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By Michael Lucibella
Joe Serene, APS's Treasurer/Publisher for eight years, announced in November he will retire from the position at the end of August 2014. He is one of three operating officers at APS and helped lead the Society and its journals through some of the most dramatic upheavals in the world of publishing and the economy in recent memory. "Joe has kept us on firm financial ground as treasurer, and as publisher he has helped to steer us through the turbulent waters of publishing in recent years," said APS Past-President Michael Turner of the University of Chicago.
"Joe is recognized in the scientific publishing business as an expert and an innovator, and most importantly for the APS he is someone that everyone trusts and respects."
The position of Treasurer/Publisher is unusual among publishing organizations. More often the positions are separate.
"At a high level, I'm responsible for the budgets and finances of the Society," Serene said, adding that his job as publisher puts him broadly in charge of non-editorial policies of the journals. "I think my job at this point is really two jobs."
Serene's role as Treasurer/Publisher has expanded since he joined APS. "He's just changed the way we do publishing significantly, and that's why the job of publisher has grown tremendously in the last several years," said Kate Kirby, the APS executive officer.
In addition, Serene helped launch two new journals, Physical Review X, the first all open-access journal for APS that covers all fields of physics, and Physical Review Applied, which sent out its first call for papers in December. In addition, he helped with the online publication Physics, which was launched in 2008 and publishes commentaries aimed at a broad audience about physics discoveries. "It's part of our charge to diffuse the knowledge of physics," Serene said.
Over the same period, the emergence of new open-access requirements has rocked the publishing world as a whole. Serene helped put APS at the forefront of open access policies as the journals became "hybrids" in which authors have the option of buying open access rights for their papers.
Recently, Serene has been working with the organizers of the Clearinghouse for the Open Research of the United States (CHORUS) to fulfill new government requirements for Open Access. In February, the Office of Science and Technology Policy announced it will soon require all papers funded by the federal government be available for free to anyone one year after publication. "Joe has really taken a leadership role in responding to the OSTP mandate," Kirby said.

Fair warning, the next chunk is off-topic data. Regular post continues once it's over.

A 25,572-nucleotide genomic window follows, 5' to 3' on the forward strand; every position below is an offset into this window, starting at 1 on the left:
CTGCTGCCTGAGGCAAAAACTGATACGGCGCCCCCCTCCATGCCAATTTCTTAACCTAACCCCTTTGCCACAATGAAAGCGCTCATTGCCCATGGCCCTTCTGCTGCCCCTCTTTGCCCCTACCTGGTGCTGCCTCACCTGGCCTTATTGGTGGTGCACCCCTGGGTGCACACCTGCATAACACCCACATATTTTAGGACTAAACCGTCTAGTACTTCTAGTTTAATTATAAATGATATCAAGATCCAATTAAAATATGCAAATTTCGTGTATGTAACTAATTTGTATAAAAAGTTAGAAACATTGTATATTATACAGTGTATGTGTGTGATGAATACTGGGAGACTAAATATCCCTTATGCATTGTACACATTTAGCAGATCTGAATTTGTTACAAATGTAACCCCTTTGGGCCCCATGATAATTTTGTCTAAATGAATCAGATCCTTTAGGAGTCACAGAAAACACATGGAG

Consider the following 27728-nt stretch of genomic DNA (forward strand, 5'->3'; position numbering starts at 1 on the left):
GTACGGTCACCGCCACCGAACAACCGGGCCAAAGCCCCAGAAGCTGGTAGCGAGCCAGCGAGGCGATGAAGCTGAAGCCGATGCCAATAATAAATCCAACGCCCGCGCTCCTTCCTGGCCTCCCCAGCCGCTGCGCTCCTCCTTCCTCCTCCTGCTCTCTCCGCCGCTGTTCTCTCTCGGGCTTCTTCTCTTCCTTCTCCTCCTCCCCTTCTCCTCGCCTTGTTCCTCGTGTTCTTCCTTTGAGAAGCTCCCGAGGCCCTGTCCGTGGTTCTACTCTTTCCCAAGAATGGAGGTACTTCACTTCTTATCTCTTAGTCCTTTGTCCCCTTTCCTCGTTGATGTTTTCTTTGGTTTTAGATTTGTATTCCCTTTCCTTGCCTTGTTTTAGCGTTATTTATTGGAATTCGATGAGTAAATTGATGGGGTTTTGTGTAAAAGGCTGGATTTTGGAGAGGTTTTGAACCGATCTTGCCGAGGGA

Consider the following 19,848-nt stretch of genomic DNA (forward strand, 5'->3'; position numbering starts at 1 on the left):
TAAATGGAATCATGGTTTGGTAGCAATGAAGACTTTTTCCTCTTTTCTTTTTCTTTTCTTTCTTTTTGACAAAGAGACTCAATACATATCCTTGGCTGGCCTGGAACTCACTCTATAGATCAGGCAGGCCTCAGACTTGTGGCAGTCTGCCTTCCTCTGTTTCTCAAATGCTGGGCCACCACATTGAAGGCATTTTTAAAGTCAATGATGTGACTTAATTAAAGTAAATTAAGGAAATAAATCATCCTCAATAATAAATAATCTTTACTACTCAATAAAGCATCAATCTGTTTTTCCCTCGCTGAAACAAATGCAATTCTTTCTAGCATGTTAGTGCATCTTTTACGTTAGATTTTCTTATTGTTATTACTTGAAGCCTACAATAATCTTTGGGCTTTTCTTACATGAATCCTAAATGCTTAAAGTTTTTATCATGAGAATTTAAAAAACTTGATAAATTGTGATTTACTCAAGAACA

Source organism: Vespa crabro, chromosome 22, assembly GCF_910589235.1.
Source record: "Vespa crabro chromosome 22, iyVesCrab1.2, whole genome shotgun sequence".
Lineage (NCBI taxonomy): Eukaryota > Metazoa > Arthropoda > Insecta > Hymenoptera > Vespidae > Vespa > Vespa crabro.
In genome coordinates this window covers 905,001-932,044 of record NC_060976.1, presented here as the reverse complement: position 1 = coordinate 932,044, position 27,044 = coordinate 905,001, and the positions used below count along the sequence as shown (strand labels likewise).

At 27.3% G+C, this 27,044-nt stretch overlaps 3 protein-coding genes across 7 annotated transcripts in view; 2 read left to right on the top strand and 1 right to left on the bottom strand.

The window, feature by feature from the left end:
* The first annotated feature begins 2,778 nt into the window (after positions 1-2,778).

Serene's departure comes at a time of reorganization within the Society. A recently formed ad hoc Committee on Corporate Reform is in part looking at whether the position he held should change. Though the committee has not yet made its recommendations, it is likely that the positions of treasurer and publisher will be split. "I suspect we will need at least two people to carry out Joe's current responsibilities," Turner said.
In the coming months, the committee will meet to assess the future of the position. "The Ad Hoc Committee on Corporate Reform will have to face the question of how to divide Joe's present responsibilities, or at least the process by which that will be done," said Malcolm Beasley, a physicist at Stanford and the new President of APS. "Once the needed new positions are defined, any searches will be carried out as we normally do; a search committee that recommends candidates. Given the importance of the searches, we will want to have truly blue ribbon committees."
The formation of the corporate reform committee was not brought about by Serene's retirement. Nonetheless, the timing of his retirement will play a role in its recommendations. "It was just a catalyst, perhaps, to establish a more aggressive timeframe," Kirby said.
It is likely also that the person or people who will ultimately step in to take on Serene's responsibilities will have some kind of background in physics as well as finance or publishing.
"In the past, APS has always found it valuable to have physicists in the leadership of the Society, and I suspect that may still be the case," Kirby said. "It's valuable to have people who really know the community that makes up our membership."
Looking back at his time at APS, Serene said that he was proud of his contributions to the Society. He was unwilling to take all the credit for changes at the organization, but said he was glad to play the role he did. "I think this is a much more coherent and cohesive organization than when I got here," Serene said.
"I think a lot of good and positive things happened while I was here."
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